Archaeologist Jeanny 'Jes' Canby

By Patricia Sullivan
Washington Post Staff Writer
Wednesday, November 28, 2007

Jeanny "Jes" Canby, 78, a scholar who engaged in archaeological digs in the Middle East but made her greatest discovery as a retired volunteer at the University of Pennsylvania museum gallery, died of emphysema Nov. 18 at the Quadrangle in Haverford, Pa.

In 1985, Dr. Canby was studying a nine-foot-high limestone pillar, known as the Ur-Nammu stele, at Penn's Museum of Archaeology and Anthropology. It had been pieced together, and she noticed a pair of disembodied tiny feet. Suspecting that it depicted a baby sitting on a god's lap, she asked the museum director for permission to search his storerooms for missing pieces of stone.

What she found in the closets startled her and the small, erudite world of Ur specialists. A stone showed an adult hand on the deity's shoulder, which meant that something was very wrong with the scene on the stele.

She climbed a rickety ladder to examine the stele under strong lights. When she descended, she had a new purpose in life. The reconstruction of the stele was botched and inaccurate, she declared. It had to be rebuilt.

"It had stood up in our galleries" since 1927, said Richard Zettler, now the associate curator-in-charge of the Near East section of the museum. "So here she is, 50 or 60 years later, wanting to take it apart. She basically bullied [the museum director] into it. It was a big, risky thing to do."

At the time, Dr. Canby was a volunteer, albeit a retired scholar of Middle Eastern artifacts who had the respect of her colleagues. Zettler, a newly arrived assistant curator, told the Philadelphia Inquirer five years ago that once she showed him the clumsy reconstruction, he couldn't argue. Also, "you rapidly learn with Jes that, sooner or later, you will do exactly what she wants you to," he said.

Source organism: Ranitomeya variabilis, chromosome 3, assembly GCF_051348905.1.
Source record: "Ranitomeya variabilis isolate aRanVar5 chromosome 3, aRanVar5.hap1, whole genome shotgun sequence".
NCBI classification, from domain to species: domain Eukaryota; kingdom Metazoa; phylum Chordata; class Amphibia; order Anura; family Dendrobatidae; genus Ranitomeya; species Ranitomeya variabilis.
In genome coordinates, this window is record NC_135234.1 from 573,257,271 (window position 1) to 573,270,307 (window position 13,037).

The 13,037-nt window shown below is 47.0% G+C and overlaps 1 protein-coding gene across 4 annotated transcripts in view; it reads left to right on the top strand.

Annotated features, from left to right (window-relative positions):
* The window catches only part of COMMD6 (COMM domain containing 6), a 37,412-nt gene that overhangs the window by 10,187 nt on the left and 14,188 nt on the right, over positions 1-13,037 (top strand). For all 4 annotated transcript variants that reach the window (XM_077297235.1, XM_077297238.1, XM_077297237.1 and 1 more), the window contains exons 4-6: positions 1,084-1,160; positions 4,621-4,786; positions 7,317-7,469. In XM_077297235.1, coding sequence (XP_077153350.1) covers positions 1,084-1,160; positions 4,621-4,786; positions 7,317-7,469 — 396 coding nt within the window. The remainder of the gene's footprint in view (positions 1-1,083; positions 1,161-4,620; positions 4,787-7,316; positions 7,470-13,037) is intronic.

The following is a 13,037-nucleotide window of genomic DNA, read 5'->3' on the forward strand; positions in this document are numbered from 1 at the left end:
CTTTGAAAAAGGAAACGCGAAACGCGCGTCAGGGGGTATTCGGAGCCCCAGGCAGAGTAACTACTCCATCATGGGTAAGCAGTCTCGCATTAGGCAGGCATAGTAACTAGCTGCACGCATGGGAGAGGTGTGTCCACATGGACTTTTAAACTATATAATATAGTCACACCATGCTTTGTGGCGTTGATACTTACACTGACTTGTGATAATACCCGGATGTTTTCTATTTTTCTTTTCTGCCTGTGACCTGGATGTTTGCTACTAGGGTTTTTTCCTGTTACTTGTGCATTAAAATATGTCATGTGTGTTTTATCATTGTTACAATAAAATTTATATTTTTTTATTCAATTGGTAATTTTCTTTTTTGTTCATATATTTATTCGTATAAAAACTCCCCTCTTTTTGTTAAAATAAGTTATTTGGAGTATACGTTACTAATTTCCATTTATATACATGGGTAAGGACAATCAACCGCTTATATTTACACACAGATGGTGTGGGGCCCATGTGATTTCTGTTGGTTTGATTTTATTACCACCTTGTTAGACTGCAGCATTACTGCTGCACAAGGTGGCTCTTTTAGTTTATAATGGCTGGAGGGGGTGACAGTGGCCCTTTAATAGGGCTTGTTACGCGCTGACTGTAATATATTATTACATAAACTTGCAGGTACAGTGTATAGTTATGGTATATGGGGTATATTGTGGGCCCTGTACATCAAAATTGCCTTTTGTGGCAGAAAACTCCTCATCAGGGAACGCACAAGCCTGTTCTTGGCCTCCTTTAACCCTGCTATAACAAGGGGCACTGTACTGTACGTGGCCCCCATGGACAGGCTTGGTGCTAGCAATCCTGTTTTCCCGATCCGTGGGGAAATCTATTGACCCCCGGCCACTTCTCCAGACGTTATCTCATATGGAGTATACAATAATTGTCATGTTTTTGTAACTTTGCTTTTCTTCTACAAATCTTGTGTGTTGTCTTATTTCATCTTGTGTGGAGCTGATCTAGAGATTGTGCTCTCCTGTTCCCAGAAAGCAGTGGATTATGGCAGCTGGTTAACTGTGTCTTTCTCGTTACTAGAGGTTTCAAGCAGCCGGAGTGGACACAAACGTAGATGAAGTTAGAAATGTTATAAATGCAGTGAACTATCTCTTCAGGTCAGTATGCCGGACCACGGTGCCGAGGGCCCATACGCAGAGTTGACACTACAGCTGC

The remains of the ancient royal monument, from Mesopotamia in modern Iraq, had been found in 1925, shattered in hundreds of fragments. It had been discovered by renowned archaeologist Leonard Woolley. The Pennsylvania museum won the right to rebuild it, and Woolley supervised its reconstruction from afar.

But Dr. Canby determined that Woolley was misled by his zeal for quick publication and by imprecise photographs. The artifact was definitely historic, but upon viewing the reconstruction, experts considered its art pedestrian. By the time Dr. Canby was finished, it was anything but that.

Conservators began to pry the stele apart, discarding the plaster that had been used to fill in missing areas. Dr. Canby found many overlooked images by staring, studying and rotating the pieces.

"She studied every one of those pieces as if it was the only piece she'd ever look at," Zettler said yesterday. "She did this with a kind of dogged determination you just could never imagine. She was absolutely devoted to this."

Dr. Canby found a knee, a goat's hoof, gowns, chariots, wrestlers, angels and workmen. She also discovered that some pieces were missing. One particularly crucial piece was in the British Museum, and Dr. Canby marched into that august museum and demanded the return of the stele remnant. She planned to carry it back in her bag to Philadelphia. She didn't get the piece, but she got a cast of it.

"Work on the stela has the fascination of a jigsaw puzzle with the added enticement of finding scenes that have not been seen since the destruction of the monument four thousand years ago," she wrote for the museum's Expedition magazine in 1987.

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